Remote employees tend to be less engaged than their in-office counterparts. And when workers are tuning in remotely, employers don’t have the same organic opportunities to increase engagement such as popping by their desk to ask how they’re doing, for example. Instead, employers need to interact very intentionally and strategically with remote employees to ensure that they have enough information, alignment, and awareness to effectively engage within the workplace. In this article, we’re narrowing in on how to build and maintain great virtual onboarding processes that help new remote hires settle into their roles.
- What is virtual onboarding?
- The benefits of effective virtual onboarding
- 10 ways to conduct effective virtual onboarding
- How to effectively onboard virtual employees with Fellow
- Free onboarding checklist
What is virtual onboarding?
Virtual onboarding is the process of helping a new hire get situated into a new role through digital channels. Traditionally, onboarding processes happened in person—which allowed new team members to get to know their environment faster—but remote roles away from the main office environment need to rely on digital channels. Virtual onboarding programs are typically a few weeks to a few months long and apply to anyone who is receiving onboarding information about their new role through remote or digital platforms.
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The benefits of effective virtual onboarding
- Increases productivity
- Improves employee retention
- Fosters engagement
- Encourages relationship building
According to an article by Arlene S. Hirsch,
“Organizations with a standard onboarding process experience 50% greater new-hire productivity.”
By providing detailed and appropriate training programs, you’ll see increased productivity, so your new employees can start delivering value faster
Improves employee retention
Employee retention measures how long your team members stick around and how frequently they grow into new roles down the line as your organization expands. Interestingly, researchers learned that great onboarding experiences would help 69% of employees be more likely to stay with a company for at least three years!
Employee engagement generally measures how involved employees are with their roles. This includes how well they connect to their work, colleagues, and purpose! Teams with higher engagement get more done, are better aligned on goals, and have more motivation to innovate. A good onboarding process helps employees connect with colleagues and learn where they will provide value.
Encourages relationship building
Remote teams commonly struggle to connect employees in different locations because things like varying time zones and the lack of organic opportunities to see others make it difficult to build relationships. A great onboarding program can include something like virtual onboarding games to provide an icebreaker for new hires and the rest of the team.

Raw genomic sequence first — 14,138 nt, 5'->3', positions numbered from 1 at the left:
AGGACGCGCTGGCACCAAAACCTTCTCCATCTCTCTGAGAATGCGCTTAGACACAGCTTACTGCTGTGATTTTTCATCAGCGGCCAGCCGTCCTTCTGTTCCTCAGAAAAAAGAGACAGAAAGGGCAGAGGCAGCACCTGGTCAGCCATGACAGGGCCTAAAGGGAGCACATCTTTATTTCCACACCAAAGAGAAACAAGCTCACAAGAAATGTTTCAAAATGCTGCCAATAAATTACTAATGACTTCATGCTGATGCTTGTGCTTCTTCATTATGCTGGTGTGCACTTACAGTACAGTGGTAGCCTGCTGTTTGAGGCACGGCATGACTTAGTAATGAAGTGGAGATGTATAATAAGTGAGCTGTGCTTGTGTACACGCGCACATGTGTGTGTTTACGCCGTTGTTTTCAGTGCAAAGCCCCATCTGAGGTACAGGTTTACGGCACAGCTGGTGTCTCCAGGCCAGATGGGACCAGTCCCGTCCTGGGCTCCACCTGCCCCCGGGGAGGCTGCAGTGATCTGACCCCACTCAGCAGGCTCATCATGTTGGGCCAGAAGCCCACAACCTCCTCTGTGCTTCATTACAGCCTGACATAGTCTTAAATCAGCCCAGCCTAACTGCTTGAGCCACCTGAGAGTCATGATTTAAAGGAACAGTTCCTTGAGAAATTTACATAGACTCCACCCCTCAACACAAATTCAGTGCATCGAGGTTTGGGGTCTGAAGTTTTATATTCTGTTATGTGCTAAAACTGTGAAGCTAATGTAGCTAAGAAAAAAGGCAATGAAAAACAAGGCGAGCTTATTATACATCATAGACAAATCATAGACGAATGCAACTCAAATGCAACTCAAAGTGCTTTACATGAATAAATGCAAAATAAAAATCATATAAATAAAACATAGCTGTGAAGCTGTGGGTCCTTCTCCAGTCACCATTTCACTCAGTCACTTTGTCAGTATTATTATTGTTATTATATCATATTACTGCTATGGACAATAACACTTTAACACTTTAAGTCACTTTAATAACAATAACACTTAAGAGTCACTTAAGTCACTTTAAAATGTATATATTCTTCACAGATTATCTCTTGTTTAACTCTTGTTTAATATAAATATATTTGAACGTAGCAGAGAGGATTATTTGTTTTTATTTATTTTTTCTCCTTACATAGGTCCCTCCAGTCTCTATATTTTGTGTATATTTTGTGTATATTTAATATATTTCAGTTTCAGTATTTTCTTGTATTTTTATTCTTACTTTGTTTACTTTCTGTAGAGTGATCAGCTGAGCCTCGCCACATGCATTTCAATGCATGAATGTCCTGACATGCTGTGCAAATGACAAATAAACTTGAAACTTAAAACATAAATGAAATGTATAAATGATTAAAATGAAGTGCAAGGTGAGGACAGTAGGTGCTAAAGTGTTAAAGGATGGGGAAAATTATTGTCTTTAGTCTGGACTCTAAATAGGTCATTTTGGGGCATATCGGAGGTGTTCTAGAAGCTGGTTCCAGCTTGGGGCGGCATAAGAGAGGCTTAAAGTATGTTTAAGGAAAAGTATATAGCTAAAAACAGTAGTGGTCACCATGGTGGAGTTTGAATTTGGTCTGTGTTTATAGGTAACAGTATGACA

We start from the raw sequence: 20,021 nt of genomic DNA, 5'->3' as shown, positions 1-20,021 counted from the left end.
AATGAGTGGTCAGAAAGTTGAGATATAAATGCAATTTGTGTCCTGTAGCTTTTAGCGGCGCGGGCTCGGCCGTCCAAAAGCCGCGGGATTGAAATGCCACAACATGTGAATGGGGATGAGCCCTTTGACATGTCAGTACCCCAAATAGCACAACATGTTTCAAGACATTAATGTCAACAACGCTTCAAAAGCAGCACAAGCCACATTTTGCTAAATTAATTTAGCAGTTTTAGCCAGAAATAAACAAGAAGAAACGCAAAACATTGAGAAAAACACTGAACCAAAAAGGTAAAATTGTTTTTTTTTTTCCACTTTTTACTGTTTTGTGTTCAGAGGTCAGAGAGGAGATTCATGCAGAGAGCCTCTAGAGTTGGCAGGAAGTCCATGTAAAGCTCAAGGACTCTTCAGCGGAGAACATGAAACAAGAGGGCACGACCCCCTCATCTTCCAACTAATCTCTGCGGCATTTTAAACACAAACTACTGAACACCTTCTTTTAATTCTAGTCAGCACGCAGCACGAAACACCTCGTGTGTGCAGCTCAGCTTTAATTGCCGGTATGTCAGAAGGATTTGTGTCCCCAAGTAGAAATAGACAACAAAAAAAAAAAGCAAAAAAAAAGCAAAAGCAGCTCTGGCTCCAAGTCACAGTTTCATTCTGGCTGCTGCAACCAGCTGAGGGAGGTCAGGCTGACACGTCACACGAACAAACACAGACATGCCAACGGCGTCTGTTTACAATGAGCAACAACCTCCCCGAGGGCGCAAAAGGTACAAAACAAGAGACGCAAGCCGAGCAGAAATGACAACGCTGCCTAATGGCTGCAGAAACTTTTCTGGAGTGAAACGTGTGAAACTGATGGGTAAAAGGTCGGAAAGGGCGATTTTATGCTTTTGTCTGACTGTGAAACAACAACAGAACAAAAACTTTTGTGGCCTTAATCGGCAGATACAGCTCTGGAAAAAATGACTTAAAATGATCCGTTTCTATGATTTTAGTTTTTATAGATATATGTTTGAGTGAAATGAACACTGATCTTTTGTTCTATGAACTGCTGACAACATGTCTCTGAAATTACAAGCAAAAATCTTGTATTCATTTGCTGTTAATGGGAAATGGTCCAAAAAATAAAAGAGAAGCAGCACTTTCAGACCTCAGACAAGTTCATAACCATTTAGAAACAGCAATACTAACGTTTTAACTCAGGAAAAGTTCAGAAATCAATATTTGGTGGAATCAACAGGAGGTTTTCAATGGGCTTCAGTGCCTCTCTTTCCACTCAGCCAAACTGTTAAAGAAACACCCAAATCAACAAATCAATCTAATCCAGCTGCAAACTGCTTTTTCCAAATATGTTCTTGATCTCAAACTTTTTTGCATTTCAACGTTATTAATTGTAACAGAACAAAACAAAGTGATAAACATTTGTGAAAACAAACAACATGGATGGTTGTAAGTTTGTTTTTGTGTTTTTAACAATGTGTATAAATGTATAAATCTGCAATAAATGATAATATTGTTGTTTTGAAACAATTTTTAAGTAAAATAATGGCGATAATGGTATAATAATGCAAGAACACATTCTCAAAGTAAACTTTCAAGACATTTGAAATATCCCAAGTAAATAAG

10 ways to conduct effective virtual onboarding
- Create a structured onboarding plan
- Provide resources before the employee’s start date
- Appoint an onboarding liaison
- Introduce new team members
- Create a schedule for their first day
- Communicate the company culture
- Use remote software to your advantage
- Schedule regular check-ins
- Establish clear expectations
- Send new employees company merchandise
1Create a structured onboarding plan
Your starting point should be to map out an onboarding plan. Share this with other team leaders in your company to see what insights they can contribute. The onboarding plan might need to be catered to each department, depending on each team’s needs. Consider what activities will happen in each of the following stages:
- The week(s) before the start date
- The actual start date
- The first two weeks
- Weeks two to eight after the start date
- Months two to six after the start date
2Provide resources before the employee’s start date
To help your new hire hit the ground running, it’s a good practice to start the virtual onboarding process before their official start date. Here are a few of the things to give an employee a week or two before their start date:
- A laptop
- Other technology required for the role (like headphones, adaptors, and monitors)
- Company merchandise
- Information about accessing the team on their first day (for example, a meeting link)
- Employee handbooks or HR policies they can study in advance
3Appoint an onboarding liaison
An onboarding liaison is the go-to person who will communicate the onboarding plan to the new hire. (Note that this can be the same or different person as the onboarding buddy we’ll discuss in the next point!) James M. Citrin and Darleen DeRosa from the Harvard Business Review suggest that leaders “Identify, appoint, and communicate a dedicated onboarding liaison. Even in the office, it’s a good idea to have someone fill the role of informal mentor to support a new hire, but it’s even more critical remotely because the new leader won’t have colleagues around to spontaneously ask questions as they come up.”
4Introduce new team members
Onboarding buddies, determined through onboarding buddy programs, are similar to but different than onboarding liaisons. An onboarding buddy acts as a “first friend” for new team members. This provides a segway into meeting other members of the team and gives the new hire a trusted person to whom they can go with any questions. You can encourage your new employee to set up virtual coffee chats with other key colleagues that might be relevant to their role, too.